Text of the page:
More than 3 months after dozens of animals were seized from a Pine County farm, two women are now facing 14 criminal charges of animal abuse and neglect at their family farms.
Kathleen Doenz, 65, and her mother, 86-year-old Gloria Irene Carlson, are each facing 5 felony charges, 5 gross misdemeanor charges and 4 misdemeanor counts after dozens of horses, dogs, and a variety of other animals were found living in inhumane conditions.
The investigation began with a search warrant issued on Sept. 12 at a property owned by Carlson, where Doenz acted as caretaker, after concerned citizens filed complaints. Veterinarians and animal rescue workers joined law enforcement officers from the Pine County Sheriff's Office and seized 12 starving horses, 21 dogs of various breeds, 18 ducks and 84 chickens.
Many of the animals were found in "filthy pens and makeshift enclosures" made out of boards or fencing, investigators said. Some of the dogs were living in holes dug 4 feet into the ground.
Before a month had passed, another animal rescue seizure took place at a property owned by Doenz. This time, 15 dogs and 14 horses were seized, and the corpse of a horse that was reduced to bones was also found on the property.
"The mane is falling out, the bloated belly, the hind quarters are completely -- well, they're basically gone," Pine County Sheriff Robin Cole said of the horses.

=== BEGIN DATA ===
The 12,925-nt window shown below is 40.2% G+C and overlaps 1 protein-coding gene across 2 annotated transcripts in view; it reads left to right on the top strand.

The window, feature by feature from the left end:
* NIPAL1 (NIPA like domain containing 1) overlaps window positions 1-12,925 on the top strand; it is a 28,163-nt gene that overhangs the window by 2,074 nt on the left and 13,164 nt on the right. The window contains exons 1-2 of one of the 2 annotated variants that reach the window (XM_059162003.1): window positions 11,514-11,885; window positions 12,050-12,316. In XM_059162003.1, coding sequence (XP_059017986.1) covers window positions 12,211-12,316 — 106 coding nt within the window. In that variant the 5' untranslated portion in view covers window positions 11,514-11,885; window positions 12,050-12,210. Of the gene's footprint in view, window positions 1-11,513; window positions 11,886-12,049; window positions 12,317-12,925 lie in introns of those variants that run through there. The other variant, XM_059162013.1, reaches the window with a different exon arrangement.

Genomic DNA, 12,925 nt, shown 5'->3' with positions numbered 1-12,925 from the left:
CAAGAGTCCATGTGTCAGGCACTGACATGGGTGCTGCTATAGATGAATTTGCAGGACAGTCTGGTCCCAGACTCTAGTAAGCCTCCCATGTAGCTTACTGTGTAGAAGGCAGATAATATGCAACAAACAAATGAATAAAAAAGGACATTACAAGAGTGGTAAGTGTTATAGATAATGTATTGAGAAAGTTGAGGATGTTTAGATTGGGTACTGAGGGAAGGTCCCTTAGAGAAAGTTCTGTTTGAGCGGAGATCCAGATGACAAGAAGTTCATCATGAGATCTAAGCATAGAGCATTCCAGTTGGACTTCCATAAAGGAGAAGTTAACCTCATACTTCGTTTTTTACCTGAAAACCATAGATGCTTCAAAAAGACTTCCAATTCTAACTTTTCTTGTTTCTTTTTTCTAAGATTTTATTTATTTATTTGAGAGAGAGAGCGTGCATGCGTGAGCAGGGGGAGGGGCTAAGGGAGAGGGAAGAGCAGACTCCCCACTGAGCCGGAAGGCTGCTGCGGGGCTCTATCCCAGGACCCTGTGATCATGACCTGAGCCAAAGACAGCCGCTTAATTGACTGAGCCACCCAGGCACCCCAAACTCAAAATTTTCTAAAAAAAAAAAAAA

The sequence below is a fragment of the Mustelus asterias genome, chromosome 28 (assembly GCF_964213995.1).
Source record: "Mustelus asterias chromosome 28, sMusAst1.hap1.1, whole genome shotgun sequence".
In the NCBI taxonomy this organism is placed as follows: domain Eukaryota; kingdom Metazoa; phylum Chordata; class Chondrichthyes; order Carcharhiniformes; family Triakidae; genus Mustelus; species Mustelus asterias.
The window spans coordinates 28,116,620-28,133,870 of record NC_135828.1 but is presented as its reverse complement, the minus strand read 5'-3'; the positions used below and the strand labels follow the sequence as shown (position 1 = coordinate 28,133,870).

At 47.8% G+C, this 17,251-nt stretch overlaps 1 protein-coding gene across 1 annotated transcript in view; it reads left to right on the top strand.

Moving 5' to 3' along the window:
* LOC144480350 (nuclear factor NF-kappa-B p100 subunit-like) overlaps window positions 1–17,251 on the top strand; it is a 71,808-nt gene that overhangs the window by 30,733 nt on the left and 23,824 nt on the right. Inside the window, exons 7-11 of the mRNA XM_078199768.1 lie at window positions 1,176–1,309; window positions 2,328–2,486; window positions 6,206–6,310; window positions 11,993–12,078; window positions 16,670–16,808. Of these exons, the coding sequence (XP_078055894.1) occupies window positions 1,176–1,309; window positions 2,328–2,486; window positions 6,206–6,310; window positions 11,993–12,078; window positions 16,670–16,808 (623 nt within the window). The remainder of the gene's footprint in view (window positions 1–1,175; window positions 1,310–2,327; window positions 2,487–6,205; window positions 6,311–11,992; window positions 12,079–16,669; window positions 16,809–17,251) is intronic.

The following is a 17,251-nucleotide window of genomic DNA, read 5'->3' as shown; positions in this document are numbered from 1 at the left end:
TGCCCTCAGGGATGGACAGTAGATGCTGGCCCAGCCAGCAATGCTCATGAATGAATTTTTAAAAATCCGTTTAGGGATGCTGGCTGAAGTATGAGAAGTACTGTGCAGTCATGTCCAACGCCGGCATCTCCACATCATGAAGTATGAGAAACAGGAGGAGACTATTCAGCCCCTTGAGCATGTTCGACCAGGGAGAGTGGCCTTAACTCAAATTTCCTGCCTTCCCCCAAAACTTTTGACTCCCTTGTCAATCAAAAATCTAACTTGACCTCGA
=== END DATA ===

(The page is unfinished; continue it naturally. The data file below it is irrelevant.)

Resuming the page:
Shortly after the second raid, Cole told Fox 9 News he suspected Doenz had been playing a sort of shell game by moving animals between farms owned by her family members.
"We hope we have them all, but again, this is some 400 acres that is kind of under the control of this family," Cole said.
Investigators had to euthanize several seized animals due to their "deplorable condition," and Chief Deputy Steven Blackwell told Fox 9 News it was the worst case of animal neglect he'd ever seen.
"Not only the conditions of the animals physically, but the conditions where they were at," he explained. "You could tell there was not a lot of water, food or care being attended to them."
One of the horses had an injury where its skin was literally peeling down the animal's leg, and others appeared horribly malnourished.
Doenz has previously pleaded guilty to gross misdemeanor charges of animal neglect. Seven years ago, she was charged with 35 counts of animal neglect.
In late September, Doenz went to the shelter where her animals were taken to demand them back, but she left once a call was put in to the sheriff's office. Her attorney, Robert Richman, returned the next day to photograph the animals in an effort to have them returned.
In reviewing the 2006 case, it appears Doenz engaged in some legal intimidation previously, including threatening to sue those who reported her to the authorities.